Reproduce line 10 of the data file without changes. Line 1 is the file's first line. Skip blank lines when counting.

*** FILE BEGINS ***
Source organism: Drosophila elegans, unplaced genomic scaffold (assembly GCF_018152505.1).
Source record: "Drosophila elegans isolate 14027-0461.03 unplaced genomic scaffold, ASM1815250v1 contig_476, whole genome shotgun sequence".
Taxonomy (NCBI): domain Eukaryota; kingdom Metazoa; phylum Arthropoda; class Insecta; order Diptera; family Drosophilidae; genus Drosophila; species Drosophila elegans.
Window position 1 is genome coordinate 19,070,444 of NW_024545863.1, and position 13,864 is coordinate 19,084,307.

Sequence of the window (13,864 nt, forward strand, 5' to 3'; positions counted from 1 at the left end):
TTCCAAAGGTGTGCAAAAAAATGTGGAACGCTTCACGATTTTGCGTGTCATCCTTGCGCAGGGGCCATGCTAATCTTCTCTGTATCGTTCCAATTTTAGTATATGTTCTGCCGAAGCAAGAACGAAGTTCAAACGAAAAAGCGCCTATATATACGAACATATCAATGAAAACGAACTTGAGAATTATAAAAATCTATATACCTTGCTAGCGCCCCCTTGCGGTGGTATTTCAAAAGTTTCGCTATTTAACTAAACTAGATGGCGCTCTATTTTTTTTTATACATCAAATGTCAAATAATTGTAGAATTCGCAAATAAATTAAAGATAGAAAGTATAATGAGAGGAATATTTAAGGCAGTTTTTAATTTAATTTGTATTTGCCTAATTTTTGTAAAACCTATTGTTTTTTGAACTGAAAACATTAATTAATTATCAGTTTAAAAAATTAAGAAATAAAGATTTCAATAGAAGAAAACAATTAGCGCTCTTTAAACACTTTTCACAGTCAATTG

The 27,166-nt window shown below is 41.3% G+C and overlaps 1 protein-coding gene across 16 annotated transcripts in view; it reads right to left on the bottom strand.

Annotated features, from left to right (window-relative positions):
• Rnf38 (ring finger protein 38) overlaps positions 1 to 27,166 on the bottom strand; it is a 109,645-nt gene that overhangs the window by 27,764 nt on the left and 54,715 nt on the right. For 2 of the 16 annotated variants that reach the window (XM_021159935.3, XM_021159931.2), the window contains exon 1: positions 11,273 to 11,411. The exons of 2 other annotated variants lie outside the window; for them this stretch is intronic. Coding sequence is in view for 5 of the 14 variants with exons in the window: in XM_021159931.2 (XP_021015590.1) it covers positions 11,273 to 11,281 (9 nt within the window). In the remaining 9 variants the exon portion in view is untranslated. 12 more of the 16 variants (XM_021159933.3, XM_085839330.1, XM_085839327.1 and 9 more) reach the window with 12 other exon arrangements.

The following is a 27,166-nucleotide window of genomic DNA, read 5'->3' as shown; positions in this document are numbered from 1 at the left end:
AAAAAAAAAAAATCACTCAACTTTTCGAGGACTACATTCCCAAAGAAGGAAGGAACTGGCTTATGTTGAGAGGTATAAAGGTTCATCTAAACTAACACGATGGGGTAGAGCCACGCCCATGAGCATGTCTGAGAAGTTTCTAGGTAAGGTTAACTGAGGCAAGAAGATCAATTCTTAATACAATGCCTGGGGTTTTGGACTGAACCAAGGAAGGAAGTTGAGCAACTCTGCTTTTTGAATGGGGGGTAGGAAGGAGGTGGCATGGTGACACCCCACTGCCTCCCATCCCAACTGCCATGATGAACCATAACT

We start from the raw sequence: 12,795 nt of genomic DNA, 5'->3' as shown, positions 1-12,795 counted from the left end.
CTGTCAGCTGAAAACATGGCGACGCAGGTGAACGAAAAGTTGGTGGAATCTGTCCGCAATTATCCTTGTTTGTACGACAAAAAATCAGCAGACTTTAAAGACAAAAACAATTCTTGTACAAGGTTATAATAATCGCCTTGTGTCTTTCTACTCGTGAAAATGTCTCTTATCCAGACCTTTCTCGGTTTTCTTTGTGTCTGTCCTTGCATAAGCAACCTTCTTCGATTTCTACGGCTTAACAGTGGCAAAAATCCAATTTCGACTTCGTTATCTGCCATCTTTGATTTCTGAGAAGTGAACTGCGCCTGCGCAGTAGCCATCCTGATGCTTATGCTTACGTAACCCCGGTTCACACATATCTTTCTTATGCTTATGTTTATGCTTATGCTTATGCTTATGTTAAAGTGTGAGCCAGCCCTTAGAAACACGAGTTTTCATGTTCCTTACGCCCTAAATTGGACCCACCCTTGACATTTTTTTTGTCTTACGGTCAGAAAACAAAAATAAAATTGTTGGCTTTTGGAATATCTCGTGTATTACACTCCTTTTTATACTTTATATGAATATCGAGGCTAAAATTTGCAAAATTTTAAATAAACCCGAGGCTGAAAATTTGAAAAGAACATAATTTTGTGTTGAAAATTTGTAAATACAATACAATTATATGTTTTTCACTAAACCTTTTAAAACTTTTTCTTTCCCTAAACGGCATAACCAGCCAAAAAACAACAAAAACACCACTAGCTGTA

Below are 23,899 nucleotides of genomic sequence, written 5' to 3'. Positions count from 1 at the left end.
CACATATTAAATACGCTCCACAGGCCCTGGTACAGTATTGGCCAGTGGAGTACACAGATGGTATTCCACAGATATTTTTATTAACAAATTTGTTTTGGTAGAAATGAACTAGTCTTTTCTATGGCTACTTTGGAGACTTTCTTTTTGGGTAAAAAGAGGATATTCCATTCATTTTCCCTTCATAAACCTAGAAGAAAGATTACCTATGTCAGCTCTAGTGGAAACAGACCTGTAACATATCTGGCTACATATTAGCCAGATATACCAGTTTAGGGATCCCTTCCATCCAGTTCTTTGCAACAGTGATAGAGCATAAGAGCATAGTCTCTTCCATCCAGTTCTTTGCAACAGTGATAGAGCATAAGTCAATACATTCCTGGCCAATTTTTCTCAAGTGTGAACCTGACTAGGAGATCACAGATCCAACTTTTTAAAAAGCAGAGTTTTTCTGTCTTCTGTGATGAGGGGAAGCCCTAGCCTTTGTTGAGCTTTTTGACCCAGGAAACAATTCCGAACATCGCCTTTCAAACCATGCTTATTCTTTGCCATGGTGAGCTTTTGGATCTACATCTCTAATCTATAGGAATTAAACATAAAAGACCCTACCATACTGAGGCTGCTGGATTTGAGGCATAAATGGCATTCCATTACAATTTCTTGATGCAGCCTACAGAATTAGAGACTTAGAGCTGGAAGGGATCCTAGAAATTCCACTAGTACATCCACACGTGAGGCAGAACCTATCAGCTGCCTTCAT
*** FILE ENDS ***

The following is a 27,166-nucleotide window of genomic DNA, read 5'->3' as shown; positions in this document are numbered from 1 at the left end: